Evgeny Morozov: The Net Delusion: The Dark Side of Internet Freedom (2011)

8 March 2011, dusan

The internet will set us free—or will it? In this spirited critique of “internet freedom,” blogger and commentator Evgeny Morozov shows how social media and web 2.0 do not always foster civic engagement and democratic reform. In fact, the net can make authoritarian governments even more powerful and repressive.

“The revolution will be Twittered!” declared journalist Andrew Sullivan after protests erupted in Iran in June 2009. Yet for all the talk about the democratizing power of the Internet, regimes in Iran and China are as stable and repressive as ever. In fact, authoritarian governments are effectively using the Internet to suppress free speech, hone their surveillance techniques, disseminate cutting-edge propaganda, and pacify their populations with digital entertainment. Could the recent Western obsession with promoting democracy by digital means backfire?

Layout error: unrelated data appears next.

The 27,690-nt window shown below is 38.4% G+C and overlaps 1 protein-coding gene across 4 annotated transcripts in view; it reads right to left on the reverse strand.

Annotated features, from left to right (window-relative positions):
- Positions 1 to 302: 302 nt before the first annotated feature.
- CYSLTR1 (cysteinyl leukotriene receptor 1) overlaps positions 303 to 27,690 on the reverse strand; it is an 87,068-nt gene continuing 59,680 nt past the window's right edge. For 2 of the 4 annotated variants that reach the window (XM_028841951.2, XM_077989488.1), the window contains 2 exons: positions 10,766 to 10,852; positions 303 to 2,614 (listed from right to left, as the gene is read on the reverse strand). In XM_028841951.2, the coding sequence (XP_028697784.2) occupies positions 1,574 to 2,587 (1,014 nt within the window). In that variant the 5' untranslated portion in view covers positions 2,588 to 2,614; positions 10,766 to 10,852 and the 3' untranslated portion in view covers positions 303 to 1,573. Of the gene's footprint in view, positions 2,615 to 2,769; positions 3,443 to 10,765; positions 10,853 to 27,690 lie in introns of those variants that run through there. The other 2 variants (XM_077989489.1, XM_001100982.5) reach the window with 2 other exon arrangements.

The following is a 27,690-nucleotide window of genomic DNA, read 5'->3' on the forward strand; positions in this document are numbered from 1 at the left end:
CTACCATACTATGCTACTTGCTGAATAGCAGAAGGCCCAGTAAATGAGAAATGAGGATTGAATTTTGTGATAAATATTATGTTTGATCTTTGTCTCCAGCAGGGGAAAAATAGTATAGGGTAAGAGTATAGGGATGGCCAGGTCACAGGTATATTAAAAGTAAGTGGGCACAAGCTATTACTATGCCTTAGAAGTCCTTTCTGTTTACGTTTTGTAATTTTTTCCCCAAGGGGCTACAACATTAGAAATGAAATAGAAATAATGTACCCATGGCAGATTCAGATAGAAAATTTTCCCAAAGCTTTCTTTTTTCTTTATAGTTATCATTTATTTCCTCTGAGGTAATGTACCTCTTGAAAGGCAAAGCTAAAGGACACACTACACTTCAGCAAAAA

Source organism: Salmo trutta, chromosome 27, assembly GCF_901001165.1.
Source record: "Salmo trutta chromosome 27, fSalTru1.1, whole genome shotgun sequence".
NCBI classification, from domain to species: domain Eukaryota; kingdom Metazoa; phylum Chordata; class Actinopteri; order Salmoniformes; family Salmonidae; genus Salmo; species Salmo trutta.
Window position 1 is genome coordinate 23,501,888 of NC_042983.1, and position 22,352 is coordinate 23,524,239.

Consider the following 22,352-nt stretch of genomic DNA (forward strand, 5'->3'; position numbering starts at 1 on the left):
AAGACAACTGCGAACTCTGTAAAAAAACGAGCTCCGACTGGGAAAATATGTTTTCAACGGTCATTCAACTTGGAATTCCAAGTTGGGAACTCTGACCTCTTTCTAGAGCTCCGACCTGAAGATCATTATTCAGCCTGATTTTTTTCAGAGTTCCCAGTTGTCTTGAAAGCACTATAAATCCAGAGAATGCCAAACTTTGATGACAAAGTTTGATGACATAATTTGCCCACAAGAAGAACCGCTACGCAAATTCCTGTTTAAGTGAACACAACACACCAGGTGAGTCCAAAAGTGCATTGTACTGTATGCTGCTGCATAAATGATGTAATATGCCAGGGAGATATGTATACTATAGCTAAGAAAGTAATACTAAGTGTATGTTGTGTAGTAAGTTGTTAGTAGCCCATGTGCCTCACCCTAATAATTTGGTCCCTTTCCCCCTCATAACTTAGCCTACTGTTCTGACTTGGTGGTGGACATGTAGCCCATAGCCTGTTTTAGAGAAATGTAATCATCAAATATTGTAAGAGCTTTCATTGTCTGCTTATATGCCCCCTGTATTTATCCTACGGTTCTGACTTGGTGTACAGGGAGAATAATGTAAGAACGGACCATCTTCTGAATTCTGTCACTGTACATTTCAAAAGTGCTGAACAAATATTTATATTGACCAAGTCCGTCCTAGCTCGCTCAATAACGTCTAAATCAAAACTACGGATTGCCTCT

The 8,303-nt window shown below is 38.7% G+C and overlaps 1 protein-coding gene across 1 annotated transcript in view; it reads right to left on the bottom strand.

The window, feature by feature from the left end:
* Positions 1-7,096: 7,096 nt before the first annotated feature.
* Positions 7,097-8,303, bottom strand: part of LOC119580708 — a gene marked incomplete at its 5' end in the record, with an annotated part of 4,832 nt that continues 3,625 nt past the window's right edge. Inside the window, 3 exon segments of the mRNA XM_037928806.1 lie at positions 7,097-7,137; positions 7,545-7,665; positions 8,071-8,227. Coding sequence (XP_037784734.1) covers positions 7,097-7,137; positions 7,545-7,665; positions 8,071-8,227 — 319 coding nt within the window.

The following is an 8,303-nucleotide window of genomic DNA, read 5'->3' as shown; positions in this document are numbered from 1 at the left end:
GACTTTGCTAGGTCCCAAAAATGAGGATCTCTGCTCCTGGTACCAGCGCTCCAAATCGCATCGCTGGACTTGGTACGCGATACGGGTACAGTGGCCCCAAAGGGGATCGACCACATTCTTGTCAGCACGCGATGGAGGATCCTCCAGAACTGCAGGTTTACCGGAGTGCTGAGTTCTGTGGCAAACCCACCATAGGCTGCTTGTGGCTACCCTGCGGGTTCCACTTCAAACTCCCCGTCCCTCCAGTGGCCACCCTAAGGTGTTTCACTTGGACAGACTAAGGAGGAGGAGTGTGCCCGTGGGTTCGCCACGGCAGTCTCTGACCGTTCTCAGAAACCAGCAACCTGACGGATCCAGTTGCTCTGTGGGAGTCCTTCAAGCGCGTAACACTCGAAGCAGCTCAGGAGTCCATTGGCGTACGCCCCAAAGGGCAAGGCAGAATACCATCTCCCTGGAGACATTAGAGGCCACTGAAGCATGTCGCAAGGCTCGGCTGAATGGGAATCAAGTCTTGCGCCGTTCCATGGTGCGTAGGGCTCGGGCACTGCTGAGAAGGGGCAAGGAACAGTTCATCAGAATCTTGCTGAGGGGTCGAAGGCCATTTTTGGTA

In this spirited book, journalist and social commentator Evgeny Morozov shows that by falling for the supposedly democratizing nature of the Internet, Western do-gooders may have missed how it also entrenches dictators, threatens dissidents, and makes it harder—not easier—to promote democracy. Buzzwords like “21st-century statecraft” sound good in PowerPoint presentations, but the reality is that “digital diplomacy” requires just as much oversight and consideration as any other kind of diplomacy.

Marshaling compelling evidence, Morozov shows why we must stop thinking of the Internet and social media as inherently liberating and why ambitious and seemingly noble initiatives like the promotion of “Internet freedom” might have disastrous implications for the future of democracy as a whole.

Publisher PublicAffairs, 2011
ISBN 1586488740, 9781586488741
432 pages

commentary (Cory Doctorow, The Guardian)

google books

PDF (PDF; updated 2012-7-15)
PDF (EPUB; updated 2012-7-15)

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